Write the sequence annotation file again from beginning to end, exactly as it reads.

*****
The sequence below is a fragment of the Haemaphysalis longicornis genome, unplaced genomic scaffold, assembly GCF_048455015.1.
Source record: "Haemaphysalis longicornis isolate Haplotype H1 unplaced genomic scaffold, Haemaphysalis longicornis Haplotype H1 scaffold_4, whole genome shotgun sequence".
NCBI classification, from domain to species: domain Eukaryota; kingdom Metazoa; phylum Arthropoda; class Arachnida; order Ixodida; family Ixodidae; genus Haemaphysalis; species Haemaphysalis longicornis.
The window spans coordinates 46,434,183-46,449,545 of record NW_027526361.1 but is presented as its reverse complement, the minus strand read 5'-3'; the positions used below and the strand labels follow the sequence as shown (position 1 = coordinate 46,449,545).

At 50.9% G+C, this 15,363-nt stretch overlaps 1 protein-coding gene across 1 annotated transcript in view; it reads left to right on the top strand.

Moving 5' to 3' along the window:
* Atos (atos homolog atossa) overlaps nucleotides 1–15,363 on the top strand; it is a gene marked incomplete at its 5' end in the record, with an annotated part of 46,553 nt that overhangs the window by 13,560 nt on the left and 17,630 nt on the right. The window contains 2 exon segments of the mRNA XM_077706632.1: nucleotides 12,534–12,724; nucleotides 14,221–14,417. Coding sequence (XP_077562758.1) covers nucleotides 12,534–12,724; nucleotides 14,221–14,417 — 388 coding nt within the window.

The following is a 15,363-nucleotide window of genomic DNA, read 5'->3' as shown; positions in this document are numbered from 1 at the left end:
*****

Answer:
The sequence below is a fragment of the Haemaphysalis longicornis genome, unplaced genomic scaffold, assembly GCF_048455015.1.
Source record: "Haemaphysalis longicornis isolate Haplotype H1 unplaced genomic scaffold, Haemaphysalis longicornis Haplotype H1 scaffold_4, whole genome shotgun sequence".
NCBI classification, from domain to species: domain Eukaryota; kingdom Metazoa; phylum Arthropoda; class Arachnida; order Ixodida; family Ixodidae; genus Haemaphysalis; species Haemaphysalis longicornis.
The window spans coordinates 46,434,183-46,449,545 of record NW_027526361.1 but is presented as its reverse complement, the minus strand read 5'-3'; the positions used below and the strand labels follow the sequence as shown (position 1 = coordinate 46,449,545).

At 50.9% G+C, this 15,363-nt stretch overlaps 1 protein-coding gene across 1 annotated transcript in view; it reads left to right on the top strand.

Moving 5' to 3' along the window:
* Atos (atos homolog atossa) overlaps nucleotides 1–15,363 on the top strand; it is a gene marked incomplete at its 5' end in the record, with an annotated part of 46,553 nt that overhangs the window by 13,560 nt on the left and 17,630 nt on the right. The window contains 2 exon segments of the mRNA XM_077706632.1: nucleotides 12,534–12,724; nucleotides 14,221–14,417. Coding sequence (XP_077562758.1) covers nucleotides 12,534–12,724; nucleotides 14,221–14,417 — 388 coding nt within the window.

The following is a 15,363-nucleotide window of genomic DNA, read 5'->3' as shown; positions in this document are numbered from 1 at the left end: